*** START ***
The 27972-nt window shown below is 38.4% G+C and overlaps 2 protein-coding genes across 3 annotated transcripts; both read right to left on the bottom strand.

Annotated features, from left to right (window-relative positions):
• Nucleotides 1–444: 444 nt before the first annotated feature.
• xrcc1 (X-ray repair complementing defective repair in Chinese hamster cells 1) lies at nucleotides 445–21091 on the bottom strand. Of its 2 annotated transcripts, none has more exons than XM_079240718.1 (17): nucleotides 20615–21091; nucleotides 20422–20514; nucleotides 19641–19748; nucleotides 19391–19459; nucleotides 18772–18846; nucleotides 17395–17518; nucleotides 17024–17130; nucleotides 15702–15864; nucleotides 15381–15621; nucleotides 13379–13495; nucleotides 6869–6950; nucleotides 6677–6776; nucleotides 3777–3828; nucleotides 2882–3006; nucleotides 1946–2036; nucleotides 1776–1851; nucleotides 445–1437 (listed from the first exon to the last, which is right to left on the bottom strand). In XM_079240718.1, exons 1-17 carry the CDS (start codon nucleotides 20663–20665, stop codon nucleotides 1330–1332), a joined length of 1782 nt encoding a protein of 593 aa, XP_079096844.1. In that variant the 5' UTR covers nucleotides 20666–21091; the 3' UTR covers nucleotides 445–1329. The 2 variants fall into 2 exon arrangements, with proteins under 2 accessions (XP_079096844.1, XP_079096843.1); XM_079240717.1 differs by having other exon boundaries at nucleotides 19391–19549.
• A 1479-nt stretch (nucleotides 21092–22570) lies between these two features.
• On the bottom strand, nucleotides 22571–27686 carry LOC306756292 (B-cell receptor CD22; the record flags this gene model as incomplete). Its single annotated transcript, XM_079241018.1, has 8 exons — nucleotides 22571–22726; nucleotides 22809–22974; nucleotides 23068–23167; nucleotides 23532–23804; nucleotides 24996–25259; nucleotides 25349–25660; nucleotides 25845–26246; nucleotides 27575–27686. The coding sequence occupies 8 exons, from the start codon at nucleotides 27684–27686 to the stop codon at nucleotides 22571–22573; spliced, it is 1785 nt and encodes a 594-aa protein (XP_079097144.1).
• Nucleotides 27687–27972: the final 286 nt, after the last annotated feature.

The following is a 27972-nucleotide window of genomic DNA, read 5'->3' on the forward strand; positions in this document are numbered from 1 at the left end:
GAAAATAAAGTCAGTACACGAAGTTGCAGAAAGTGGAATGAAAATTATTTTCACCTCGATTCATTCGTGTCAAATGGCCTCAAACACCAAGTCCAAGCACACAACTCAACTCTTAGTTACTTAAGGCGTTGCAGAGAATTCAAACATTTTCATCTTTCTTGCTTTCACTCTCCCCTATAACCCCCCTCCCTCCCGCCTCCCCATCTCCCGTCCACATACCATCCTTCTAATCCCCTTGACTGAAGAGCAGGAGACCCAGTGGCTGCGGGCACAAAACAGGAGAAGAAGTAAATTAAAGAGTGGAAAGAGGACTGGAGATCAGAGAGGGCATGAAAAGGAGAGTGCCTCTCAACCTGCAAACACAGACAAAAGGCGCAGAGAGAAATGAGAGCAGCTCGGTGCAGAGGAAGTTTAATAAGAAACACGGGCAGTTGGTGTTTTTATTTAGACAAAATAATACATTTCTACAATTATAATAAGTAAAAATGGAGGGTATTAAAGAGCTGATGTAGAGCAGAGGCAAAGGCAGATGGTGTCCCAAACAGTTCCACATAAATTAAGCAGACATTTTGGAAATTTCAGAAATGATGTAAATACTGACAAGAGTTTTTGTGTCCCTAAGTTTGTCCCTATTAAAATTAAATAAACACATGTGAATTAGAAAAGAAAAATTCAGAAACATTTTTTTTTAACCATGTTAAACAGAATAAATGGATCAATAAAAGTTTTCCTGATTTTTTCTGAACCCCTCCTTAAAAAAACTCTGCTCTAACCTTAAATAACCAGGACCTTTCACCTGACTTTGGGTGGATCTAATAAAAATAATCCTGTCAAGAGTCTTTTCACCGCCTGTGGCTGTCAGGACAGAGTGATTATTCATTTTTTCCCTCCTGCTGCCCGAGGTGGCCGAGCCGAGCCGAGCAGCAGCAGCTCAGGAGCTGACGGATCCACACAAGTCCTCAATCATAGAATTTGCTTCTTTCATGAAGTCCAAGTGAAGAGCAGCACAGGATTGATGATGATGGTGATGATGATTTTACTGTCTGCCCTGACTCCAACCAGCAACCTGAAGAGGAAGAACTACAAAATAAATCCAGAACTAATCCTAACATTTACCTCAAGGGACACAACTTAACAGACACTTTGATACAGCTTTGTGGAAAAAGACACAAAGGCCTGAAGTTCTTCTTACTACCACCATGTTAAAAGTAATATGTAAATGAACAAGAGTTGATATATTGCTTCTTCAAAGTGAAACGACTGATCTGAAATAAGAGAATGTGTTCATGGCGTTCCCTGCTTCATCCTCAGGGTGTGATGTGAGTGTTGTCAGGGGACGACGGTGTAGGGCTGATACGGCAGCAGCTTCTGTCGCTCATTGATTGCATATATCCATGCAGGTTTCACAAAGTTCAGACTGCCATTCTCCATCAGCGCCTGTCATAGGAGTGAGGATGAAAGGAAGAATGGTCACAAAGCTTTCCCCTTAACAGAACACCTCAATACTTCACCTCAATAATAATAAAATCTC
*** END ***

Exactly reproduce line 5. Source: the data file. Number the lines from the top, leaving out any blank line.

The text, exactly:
• A 1479-nt stretch (nucleotides 21092–22570) lies between these two features.